UPDATE: Citizens United Constitutional Amendment Scorecard

As the second anniversary of Citizens United v. FEC approaches, momentum for the 28th Amendment continues to grow. Now a dozen Amendment resolutions now await debate in the House and Senate. These take a variety of approaches to overturn the fabrication of Constitutional rights for corporations and to enable Congress and the States to enact laws to address the gross inequality created by unlimited spending and contributions in elections.  Links to all of these can be found on the resources page here.

[Original post follows]

The Constitutional Amendment campaign to overturn Citizens United v. FEC and restore free, fair elections and republican democracy in America rapidly is gaining steam. In the past few weeks, we’ve seen a flurry of resolutions introduced in Congress that would adopt (when ratified by the States) the 28th Amendment. All of these are good, important steps, and debate about the various approaches is valuable and necessary.

Here’s a scorecard of the Amendment resolutions now in Congress:

The People’s Rights Amendment, introduced by Congressman Jim McGovern of Massachusetts (H.J. Res. 88): Overturns Citizens United v. FEC and the corporate personhood doctrine, making clear that corporations are not people with constitutional rights;

Edwards Amendment, introduced by Congresswoman Donna Edwards of Maryland (H.J. Res 78): Overturns Citizens United v. FEC and allows Congress and the States to regulate corporate political expenditures;

Udall Amendment, introduced by Senator Tom Udall of New Mexico (S.J. Res 29); House companion bill is Sutton bill; Overturns the US Supreme Court’s 1976 ruling in Buckley v. Valeo equating money with speech and allows Congress and the States to set limits on candidate campaign expenditures and on independent expenditures (including expenditures by corporations);

Schrader Amendment, introduced by Congressman Kurt Schrader of Oregon (H.J. Res 72); similar to the Udall and Sutton bills but with slightly different language;

Deutch Amendment, introduced by Congressman Ted Deutch of Florida; states that for-profit corporations are not people with constitutional rights and carves out an exception for non-profit corporations; overturns Buckley v. Valeo in a similar way to the Udall and Sutton bills.

Those in Congress who have sponsored or co-sponsored these bills are showing real leadership, and deserve credit, no matter if the resolutions take different approaches. Indeed, some combination of these approaches may well be best in the end.

For example, the People’s Rights Amendment would make clear that corporations are not people with constitutional rights, directly overturning the Citizens United ruling. The People’s Rights Amendment would end the increasingly common role of activist judges in invalidating environmental, public health, and economic reforms in the name of Constitutional rights for corporations. Other amendment bills would overturn the US Supreme Court’s 1976 ruling in Buckley v. Valeo equating money with speech and striking down mandatory campaign spending limits passed in the wake of the Watergate scandal.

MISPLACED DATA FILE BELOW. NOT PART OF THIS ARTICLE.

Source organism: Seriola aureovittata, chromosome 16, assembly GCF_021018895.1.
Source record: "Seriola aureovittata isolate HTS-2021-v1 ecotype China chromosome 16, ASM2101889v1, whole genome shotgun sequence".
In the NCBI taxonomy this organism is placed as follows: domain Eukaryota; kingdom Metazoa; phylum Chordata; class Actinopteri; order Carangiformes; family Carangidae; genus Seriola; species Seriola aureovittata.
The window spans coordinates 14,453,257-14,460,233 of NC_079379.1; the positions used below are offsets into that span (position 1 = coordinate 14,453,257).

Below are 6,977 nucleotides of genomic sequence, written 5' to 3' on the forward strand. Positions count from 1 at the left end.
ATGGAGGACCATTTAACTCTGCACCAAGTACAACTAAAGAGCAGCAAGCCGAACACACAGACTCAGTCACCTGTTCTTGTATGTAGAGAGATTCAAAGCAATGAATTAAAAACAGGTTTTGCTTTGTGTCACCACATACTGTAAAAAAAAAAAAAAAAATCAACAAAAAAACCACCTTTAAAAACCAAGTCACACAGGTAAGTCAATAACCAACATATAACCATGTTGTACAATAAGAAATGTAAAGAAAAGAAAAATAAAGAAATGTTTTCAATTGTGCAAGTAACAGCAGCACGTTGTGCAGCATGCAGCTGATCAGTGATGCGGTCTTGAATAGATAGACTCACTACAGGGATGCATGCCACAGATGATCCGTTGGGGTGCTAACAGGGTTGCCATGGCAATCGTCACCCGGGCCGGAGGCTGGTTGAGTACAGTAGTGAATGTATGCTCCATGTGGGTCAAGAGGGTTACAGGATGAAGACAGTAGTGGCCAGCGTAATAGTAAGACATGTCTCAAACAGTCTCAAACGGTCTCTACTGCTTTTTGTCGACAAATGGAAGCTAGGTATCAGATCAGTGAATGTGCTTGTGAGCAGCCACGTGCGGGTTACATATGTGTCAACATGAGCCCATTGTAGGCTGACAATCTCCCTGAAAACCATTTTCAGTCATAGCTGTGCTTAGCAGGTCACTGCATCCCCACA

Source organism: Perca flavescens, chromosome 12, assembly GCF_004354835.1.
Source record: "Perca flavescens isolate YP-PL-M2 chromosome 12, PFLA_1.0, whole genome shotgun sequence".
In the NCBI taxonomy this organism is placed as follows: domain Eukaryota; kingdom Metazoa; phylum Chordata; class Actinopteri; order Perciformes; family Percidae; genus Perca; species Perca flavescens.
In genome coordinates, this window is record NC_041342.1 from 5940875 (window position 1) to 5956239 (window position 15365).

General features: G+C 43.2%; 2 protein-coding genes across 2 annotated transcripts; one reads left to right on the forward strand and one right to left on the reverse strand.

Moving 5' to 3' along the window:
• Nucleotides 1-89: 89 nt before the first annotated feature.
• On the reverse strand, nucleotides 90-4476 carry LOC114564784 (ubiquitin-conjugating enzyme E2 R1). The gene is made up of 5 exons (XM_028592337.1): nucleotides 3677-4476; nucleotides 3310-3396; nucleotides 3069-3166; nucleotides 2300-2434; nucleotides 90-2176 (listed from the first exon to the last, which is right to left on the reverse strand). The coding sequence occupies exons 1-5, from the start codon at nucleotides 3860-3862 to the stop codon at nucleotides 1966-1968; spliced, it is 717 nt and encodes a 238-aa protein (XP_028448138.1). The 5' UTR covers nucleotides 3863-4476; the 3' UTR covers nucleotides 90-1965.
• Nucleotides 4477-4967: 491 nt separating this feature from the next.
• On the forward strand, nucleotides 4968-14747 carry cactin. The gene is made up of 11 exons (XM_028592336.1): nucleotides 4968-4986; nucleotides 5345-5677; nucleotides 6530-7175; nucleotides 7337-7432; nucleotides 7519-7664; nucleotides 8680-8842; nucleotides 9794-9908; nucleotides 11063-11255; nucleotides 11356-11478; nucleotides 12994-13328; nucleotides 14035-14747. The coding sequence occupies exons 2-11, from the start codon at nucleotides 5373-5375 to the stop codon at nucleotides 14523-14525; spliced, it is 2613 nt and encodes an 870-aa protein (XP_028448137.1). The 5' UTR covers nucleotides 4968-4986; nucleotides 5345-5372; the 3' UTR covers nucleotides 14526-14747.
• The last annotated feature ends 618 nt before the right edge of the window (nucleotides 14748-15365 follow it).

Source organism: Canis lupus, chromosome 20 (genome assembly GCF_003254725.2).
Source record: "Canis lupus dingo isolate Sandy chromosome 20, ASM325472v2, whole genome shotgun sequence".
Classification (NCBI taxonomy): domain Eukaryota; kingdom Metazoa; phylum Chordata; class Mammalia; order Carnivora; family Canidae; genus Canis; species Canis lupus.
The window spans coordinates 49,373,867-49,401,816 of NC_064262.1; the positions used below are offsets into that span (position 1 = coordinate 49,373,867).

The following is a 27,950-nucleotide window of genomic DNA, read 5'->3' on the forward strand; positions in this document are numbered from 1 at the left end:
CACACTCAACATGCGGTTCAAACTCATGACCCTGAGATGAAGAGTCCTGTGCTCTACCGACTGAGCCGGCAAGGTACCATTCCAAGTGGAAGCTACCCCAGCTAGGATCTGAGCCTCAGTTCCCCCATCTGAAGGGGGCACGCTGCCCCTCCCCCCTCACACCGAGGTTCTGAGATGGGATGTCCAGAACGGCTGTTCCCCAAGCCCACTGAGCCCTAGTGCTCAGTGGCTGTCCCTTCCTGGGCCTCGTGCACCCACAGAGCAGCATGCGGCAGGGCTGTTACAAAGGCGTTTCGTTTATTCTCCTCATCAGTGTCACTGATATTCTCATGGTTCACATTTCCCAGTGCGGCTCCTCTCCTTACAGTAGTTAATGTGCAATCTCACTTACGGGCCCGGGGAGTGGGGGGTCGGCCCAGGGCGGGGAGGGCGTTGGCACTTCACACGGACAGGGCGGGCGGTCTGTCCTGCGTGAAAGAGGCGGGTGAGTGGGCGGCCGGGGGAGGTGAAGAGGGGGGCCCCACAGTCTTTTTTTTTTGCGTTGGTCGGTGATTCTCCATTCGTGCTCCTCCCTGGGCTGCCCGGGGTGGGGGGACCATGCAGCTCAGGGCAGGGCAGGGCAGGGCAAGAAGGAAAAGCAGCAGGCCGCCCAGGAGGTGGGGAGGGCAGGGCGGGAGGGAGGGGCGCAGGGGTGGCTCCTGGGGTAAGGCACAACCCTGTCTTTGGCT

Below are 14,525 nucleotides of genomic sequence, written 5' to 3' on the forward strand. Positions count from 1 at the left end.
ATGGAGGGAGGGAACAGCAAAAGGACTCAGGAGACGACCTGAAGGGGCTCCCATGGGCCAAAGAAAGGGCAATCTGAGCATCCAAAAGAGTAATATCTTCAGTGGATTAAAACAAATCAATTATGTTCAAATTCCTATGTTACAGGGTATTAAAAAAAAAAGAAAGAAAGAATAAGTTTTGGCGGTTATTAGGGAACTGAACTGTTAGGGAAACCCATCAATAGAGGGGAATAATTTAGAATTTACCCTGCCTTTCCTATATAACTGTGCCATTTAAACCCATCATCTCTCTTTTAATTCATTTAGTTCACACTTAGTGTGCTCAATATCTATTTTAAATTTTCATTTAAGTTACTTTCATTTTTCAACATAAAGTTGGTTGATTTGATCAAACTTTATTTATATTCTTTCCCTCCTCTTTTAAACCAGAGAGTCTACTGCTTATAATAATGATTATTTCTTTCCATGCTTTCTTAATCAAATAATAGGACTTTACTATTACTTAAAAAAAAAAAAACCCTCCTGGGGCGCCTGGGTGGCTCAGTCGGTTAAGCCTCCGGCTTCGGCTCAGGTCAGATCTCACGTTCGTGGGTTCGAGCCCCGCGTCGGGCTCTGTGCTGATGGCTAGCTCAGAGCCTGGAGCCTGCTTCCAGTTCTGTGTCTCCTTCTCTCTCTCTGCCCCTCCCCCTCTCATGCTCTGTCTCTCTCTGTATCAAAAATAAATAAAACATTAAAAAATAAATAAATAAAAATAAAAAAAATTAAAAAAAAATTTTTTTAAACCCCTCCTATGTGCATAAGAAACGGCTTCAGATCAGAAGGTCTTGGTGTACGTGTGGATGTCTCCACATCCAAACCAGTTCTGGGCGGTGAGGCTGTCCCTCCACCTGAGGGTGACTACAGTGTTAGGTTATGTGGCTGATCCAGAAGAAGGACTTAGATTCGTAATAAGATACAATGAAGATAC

Increasingly, the growing group of organizations working on this effort (see www.united4thepeople.org) and millions of Americans across the country are focused on ending the corruption and inequality of both unchecked corporate power and unregulated money in elections.  It is good to see movement in Congress on both of these pieces.

About Jeff Clements

Jeff Clements is co-founder and chair of the board of Free Speech for People, a national non-partisan campaign to overturn Citizens United v. FEC, challenge excessive corporate power, and strengthen American democracy and republican self-government. He co-founded Free Speech For People in 2010, after representing several public interest organizations with a Supreme Court amicus brief in the Citizens United case. Jeff has served as Assistant Attorney General and Chief of the Public Protection Bureau in the Massachusetts Attorney General’s Office. As Bureau Chief, he led more than 100 staff in the enforcement of environmental, healthcare, financial services, civil rights, antitrust and consumer protection laws. In private practice, Jeff has been a partner at Mintz Levin in Boston, and in his own firm. Jeff also has served in leadership capacities on numerous boards, including that of the Portland Water District, a public agency responsible for protecting and delivering safe drinking water and ensuring proper treatment of wastewater for 160,000 people; Friends of Casco Bay, an environmental organization he co-founded with others to protect and enhance stewardship of Maine’s Casco Bay; and The Waldorf School in Lexington, Massachusetts. In 2012, Jeff co-founded Whaleback Partners LLC, which provides cost-effective capital to farmers and businesses engaged in local, sustainable agriculture. Jeff graduated with distinction in History and Government from Colby College in 1984, and magna cum laude from the Cornell Law School in 1988. He lives in Concord, Massachusetts with his wife and three children. Jeff Clements Twitter: @ClementsJeff Email: jclements@freespeechforpeople.org
This entry was posted in 28th Amendment Action. Bookmark the permalink.

Comments Closed

Fill in your details below or click an icon to log in:

WordPress.com Logo

You are commenting using your WordPress.com account. Log Out / Change )

Twitter picture

You are commenting using your Twitter account. Log Out / Change )

Facebook photo

You are commenting using your Facebook account. Log Out / Change )

Google+ photo

You are commenting using your Google+ account. Log Out / Change )

Connecting to %s